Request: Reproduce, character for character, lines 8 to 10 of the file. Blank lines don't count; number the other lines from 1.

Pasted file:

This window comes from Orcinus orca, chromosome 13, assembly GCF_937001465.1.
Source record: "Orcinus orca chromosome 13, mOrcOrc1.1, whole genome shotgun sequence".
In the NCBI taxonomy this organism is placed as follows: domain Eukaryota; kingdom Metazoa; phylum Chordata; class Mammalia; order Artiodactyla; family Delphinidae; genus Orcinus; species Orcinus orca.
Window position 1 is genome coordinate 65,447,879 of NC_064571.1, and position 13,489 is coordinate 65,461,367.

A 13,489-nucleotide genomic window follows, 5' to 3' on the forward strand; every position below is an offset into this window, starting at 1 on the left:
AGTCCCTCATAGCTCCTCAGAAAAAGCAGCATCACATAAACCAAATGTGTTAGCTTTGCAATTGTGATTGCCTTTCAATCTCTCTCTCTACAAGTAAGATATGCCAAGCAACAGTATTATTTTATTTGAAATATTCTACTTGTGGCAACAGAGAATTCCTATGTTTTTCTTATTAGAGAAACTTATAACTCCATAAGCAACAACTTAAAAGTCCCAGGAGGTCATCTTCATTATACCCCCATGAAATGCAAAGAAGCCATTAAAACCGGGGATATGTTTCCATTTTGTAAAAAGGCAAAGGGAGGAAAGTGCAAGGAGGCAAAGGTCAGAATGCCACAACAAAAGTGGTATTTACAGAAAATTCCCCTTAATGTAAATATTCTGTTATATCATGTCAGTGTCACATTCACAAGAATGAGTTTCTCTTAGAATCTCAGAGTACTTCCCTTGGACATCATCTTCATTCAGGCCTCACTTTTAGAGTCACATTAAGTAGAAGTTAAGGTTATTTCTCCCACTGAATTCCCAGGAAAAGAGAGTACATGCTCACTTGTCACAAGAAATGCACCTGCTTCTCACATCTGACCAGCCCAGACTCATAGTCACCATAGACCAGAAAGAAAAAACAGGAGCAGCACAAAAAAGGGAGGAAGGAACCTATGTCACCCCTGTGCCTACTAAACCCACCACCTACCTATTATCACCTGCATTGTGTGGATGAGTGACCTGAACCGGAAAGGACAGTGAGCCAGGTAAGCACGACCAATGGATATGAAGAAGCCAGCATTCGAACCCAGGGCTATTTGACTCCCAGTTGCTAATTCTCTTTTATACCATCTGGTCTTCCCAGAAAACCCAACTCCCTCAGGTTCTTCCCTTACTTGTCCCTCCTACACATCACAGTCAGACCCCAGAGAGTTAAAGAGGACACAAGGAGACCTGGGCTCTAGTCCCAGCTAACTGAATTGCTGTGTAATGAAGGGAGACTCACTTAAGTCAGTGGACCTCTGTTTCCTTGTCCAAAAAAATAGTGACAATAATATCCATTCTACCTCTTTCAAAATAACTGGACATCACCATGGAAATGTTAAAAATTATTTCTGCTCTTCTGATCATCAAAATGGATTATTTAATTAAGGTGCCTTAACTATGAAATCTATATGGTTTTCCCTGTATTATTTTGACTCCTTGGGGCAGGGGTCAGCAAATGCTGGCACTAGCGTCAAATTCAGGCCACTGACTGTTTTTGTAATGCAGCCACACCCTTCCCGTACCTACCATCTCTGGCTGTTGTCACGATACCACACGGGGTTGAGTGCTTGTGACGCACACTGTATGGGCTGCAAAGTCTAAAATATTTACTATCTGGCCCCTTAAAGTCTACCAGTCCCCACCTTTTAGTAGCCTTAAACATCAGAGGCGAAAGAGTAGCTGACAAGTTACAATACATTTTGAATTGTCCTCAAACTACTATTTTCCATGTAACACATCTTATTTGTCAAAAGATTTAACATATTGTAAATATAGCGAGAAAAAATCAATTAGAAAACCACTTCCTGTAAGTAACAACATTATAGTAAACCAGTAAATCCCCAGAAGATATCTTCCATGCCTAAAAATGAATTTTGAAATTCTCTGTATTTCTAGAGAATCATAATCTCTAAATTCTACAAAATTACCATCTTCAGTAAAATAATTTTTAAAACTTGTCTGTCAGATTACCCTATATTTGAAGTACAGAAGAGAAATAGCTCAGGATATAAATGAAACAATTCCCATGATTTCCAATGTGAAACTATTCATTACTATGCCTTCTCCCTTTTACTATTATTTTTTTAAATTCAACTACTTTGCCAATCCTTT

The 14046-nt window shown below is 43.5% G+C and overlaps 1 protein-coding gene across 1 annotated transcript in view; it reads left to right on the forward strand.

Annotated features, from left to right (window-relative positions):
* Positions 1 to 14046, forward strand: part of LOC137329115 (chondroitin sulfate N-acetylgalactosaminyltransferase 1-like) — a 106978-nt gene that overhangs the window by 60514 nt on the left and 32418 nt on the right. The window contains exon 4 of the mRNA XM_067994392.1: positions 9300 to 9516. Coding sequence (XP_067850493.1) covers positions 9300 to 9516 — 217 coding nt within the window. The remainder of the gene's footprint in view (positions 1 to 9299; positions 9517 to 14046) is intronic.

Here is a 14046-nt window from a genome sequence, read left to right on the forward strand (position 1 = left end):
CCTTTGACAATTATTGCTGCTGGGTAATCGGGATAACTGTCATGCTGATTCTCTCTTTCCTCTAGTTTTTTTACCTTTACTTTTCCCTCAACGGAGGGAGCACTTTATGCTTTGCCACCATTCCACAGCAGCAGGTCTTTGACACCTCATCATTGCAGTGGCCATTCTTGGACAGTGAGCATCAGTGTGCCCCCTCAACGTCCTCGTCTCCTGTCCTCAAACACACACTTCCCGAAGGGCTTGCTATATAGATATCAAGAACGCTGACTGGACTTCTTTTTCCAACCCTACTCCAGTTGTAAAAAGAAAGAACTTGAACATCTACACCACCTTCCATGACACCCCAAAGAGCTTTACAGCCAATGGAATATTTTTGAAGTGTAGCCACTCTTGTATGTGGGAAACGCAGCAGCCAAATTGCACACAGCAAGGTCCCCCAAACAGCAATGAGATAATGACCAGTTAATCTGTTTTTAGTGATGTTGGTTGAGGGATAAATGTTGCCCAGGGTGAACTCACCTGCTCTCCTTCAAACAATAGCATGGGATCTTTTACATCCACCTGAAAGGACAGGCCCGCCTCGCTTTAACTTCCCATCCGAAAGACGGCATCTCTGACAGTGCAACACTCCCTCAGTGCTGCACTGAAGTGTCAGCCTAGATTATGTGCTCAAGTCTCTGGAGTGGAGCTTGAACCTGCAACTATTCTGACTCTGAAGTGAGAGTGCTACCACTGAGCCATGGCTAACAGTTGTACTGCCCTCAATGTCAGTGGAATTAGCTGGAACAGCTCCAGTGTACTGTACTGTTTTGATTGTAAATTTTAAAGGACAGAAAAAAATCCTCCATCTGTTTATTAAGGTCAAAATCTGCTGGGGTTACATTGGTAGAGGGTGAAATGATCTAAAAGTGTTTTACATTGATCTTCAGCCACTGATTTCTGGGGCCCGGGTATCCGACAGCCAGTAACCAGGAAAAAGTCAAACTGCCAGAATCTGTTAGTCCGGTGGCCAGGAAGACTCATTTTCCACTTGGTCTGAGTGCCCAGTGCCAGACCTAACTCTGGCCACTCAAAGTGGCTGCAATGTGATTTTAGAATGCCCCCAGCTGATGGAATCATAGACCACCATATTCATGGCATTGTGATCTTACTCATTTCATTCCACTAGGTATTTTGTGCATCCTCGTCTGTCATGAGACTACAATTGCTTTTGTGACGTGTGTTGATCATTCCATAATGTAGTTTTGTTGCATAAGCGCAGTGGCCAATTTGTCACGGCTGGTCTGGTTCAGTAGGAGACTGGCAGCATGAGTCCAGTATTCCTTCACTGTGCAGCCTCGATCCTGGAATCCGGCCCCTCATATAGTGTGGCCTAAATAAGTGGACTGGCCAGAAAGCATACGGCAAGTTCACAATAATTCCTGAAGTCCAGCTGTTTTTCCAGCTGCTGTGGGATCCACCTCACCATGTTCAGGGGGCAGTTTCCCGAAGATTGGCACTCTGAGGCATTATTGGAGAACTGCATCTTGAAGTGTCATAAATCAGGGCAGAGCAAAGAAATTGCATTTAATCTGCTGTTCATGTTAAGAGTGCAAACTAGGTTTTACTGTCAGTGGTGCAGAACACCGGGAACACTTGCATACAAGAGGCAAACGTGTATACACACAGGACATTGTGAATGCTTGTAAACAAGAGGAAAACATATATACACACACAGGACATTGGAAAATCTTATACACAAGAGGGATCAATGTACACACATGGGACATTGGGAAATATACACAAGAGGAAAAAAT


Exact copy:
Annotated features, from left to right (window-relative positions):
* Positions 1 to 14046, forward strand: part of LOC137329115 (chondroitin sulfate N-acetylgalactosaminyltransferase 1-like) — a 106978-nt gene that overhangs the window by 60514 nt on the left and 32418 nt on the right. The window contains exon 4 of the mRNA XM_067994392.1: positions 9300 to 9516. Coding sequence (XP_067850493.1) covers positions 9300 to 9516 — 217 coding nt within the window. The remainder of the gene's footprint in view (positions 1 to 9299; positions 9517 to 14046) is intronic.

Here is a 14046-nt window from a genome sequence, read left to right on the forward strand (position 1 = left end):